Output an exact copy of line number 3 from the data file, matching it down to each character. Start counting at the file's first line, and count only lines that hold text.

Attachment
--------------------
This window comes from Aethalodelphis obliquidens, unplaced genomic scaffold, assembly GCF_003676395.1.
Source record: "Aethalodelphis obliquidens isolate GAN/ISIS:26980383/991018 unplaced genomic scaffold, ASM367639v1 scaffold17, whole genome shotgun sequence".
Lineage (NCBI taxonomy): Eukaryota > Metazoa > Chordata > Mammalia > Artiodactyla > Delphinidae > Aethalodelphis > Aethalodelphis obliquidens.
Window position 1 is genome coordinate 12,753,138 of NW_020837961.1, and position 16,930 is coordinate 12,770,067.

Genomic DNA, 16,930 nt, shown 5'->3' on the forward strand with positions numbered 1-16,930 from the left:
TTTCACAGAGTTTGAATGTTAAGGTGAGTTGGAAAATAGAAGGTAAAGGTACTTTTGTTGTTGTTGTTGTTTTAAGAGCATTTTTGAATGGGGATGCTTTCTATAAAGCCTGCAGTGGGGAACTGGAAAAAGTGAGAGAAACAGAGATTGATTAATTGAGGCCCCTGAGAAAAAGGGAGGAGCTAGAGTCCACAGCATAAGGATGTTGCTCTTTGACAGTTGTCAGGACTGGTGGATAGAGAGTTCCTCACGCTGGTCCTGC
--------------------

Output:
Lineage (NCBI taxonomy): Eukaryota > Metazoa > Chordata > Mammalia > Artiodactyla > Delphinidae > Aethalodelphis > Aethalodelphis obliquidens.